increase in the urban population in ten years. The low growth or stagnation of the rural population and
number of farm households implies that the marketable surplus of cassava per household could be
made available to fulfil growing domestic market demand. Future urban consumption of cassava will
depend on: a) how well cassava is prepared into convenient food forms (quality, packaging, sales
outlet), which will make it an alternative to wheat, rice and maize; and b) cassava’s ability to compete
with grains in terms of cost and availability. Currently, traditional cassava processing is done by
informal processing groups of women and entrepreneurs, organised in informal processing units.
Future growth rates in this segment will remain high, as experience has shown that these units are
more competitive than medium-scale enterprise initiatives. Traditional processing of cassava is
characterized by enormous differences in quality of equipment, know-how, business skills, bargaining
power, quality of products, hygiene and packaging.
7.     In the short and medium term, the triple challenge for the development of the traditional food
products sector includes:
            a) developing a chain of high-quality cassava products in order to respond to the niche of
               quality convenience foods (and to compete with rice). This niche exists in the so-
               called ethnic export market, but is often less developed in the domestic market. The
               challenge will be “to bring cassava in the supermarket”;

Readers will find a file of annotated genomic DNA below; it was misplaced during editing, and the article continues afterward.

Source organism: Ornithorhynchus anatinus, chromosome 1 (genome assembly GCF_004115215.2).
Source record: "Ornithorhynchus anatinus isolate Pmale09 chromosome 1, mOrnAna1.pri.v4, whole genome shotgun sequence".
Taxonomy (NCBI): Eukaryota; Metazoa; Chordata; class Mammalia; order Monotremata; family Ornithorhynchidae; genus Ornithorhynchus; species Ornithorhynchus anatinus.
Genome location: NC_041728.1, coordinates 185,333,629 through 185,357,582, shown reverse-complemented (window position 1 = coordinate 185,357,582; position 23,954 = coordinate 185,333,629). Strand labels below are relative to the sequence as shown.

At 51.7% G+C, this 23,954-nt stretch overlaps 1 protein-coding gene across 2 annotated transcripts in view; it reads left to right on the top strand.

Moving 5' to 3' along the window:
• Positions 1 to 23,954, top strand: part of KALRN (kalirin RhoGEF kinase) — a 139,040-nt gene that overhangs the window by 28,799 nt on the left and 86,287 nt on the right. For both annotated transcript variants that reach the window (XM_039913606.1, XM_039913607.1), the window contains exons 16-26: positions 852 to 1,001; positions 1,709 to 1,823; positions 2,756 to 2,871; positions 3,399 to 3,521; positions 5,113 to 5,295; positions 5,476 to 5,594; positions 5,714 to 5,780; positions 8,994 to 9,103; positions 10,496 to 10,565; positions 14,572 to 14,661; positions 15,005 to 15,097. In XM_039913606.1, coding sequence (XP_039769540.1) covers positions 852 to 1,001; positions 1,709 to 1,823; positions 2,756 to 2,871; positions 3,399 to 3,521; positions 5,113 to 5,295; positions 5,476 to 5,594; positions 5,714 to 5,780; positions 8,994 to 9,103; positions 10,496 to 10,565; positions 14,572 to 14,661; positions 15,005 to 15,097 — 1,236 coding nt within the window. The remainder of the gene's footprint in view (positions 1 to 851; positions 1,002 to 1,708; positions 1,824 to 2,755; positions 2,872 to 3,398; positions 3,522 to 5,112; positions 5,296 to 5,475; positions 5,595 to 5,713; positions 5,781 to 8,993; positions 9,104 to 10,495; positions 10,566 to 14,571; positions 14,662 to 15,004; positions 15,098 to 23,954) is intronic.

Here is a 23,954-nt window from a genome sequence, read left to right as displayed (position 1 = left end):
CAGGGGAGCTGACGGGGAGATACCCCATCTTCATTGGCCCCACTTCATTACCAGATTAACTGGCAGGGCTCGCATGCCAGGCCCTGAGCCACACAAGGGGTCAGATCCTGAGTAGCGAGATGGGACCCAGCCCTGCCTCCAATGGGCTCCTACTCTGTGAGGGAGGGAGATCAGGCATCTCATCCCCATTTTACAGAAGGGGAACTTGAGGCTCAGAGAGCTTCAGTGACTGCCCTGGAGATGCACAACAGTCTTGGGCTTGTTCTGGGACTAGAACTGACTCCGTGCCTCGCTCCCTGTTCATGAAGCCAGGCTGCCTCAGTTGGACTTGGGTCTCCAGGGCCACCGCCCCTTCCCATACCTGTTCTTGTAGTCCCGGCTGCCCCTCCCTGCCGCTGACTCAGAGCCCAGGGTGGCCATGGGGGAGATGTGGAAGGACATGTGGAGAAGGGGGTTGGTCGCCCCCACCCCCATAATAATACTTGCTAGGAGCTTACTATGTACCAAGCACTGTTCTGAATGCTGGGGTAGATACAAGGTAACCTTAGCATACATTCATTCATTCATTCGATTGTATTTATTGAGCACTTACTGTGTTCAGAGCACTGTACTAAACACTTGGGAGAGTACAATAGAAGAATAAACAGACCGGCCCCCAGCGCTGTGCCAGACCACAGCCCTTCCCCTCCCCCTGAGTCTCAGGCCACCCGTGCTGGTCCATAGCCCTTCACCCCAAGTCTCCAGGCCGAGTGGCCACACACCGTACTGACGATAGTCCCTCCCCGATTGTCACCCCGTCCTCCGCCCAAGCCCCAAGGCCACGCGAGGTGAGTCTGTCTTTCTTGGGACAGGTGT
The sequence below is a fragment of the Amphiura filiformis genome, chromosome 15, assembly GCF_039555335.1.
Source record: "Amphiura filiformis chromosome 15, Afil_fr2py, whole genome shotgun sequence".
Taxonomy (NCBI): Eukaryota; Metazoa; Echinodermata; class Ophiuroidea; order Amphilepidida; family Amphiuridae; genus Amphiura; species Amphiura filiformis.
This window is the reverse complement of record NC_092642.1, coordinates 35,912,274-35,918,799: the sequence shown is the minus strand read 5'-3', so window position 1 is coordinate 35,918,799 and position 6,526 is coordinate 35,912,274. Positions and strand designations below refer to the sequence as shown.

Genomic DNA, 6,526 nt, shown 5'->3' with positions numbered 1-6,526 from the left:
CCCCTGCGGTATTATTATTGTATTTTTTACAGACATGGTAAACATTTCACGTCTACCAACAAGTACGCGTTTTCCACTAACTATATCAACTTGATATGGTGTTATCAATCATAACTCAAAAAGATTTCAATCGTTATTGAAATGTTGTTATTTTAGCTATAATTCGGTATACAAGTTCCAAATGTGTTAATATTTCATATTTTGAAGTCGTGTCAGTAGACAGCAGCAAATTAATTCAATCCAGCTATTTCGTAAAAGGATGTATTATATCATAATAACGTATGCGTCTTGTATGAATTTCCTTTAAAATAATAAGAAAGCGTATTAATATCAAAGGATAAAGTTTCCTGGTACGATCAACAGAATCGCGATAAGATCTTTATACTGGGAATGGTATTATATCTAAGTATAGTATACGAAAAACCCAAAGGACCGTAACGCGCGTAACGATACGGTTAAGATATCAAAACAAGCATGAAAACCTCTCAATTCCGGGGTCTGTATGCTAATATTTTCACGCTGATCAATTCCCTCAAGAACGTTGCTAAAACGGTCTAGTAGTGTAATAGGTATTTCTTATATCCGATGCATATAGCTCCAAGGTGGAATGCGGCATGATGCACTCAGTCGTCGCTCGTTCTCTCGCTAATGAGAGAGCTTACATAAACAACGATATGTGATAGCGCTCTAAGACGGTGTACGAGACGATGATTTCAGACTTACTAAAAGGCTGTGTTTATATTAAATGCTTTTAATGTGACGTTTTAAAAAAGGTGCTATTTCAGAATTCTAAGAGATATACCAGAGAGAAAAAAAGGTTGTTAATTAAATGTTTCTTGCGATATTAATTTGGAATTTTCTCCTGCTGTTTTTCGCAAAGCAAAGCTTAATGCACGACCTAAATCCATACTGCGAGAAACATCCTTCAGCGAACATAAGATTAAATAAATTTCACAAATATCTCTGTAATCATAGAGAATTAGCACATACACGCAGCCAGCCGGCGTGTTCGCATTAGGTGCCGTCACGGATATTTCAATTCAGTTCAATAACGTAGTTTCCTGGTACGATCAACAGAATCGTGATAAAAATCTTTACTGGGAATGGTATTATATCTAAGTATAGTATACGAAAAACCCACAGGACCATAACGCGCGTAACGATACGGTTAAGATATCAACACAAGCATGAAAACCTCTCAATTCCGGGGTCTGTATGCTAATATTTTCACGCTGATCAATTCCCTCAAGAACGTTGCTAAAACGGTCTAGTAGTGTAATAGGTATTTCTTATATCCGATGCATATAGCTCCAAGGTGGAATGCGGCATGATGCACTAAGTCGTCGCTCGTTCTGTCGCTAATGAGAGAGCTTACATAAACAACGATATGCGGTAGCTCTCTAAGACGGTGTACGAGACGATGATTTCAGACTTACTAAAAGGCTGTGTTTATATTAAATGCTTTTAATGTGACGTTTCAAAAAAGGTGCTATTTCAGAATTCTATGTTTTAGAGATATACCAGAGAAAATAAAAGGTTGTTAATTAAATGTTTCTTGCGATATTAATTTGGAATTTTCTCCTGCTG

b) pilot testing with packaging material (e.g. the Sierra Leone experience where BAFCO
               succeeds in introducing improved retail packaging for gari at a large scale and to
               position premium gari with a higher price in the market, using modern marketing
               techniques in combination with capacity training of processors); and
            c) the necessity to gradually upgrade the chains for bulking of traditional cassava
               products. There is room for designing pilot processing plants that are improved with
               respect to layout, labour productivity, product quality, hygiene, environmental aspects
               and equipment. In addition, return to capital should be sufficient to finance these units
               on the basis of loans. Until today, projects and research institutes have failed in
               developing an affordable and appropriate prototype of a group-owned cassava
               processing facility. Pilot plants should be low cost, based on the successful informal
               concepts, designed using a participative exchange and tested with existing processor
               groups in order to satisfy their specific requirements.
8.      Feed. The expansion of the use of cassava in domestic livestock feed has short and medium-
term potential. Research has shown that the use of cassava instead of maize can reduce the cost of feed
by 20-30%. During the next decades, meat and poultry consumption is predicted to increase sharply in
the coastal urban mega cities of Western and Central Africa. In order for cassava to be competitive,
the price of dried cassava chips should not exceed 70 percent of the maize price. Two options have
            a) organizing farmers in outgrower schemes, introducing chipping equipment and drying
               floors, and develop supply lines for the feed industry. A major challenge will be to
               improve the drying process of chips;

            b) promoting the use of cassava and its by-products (peels) as feed components at farm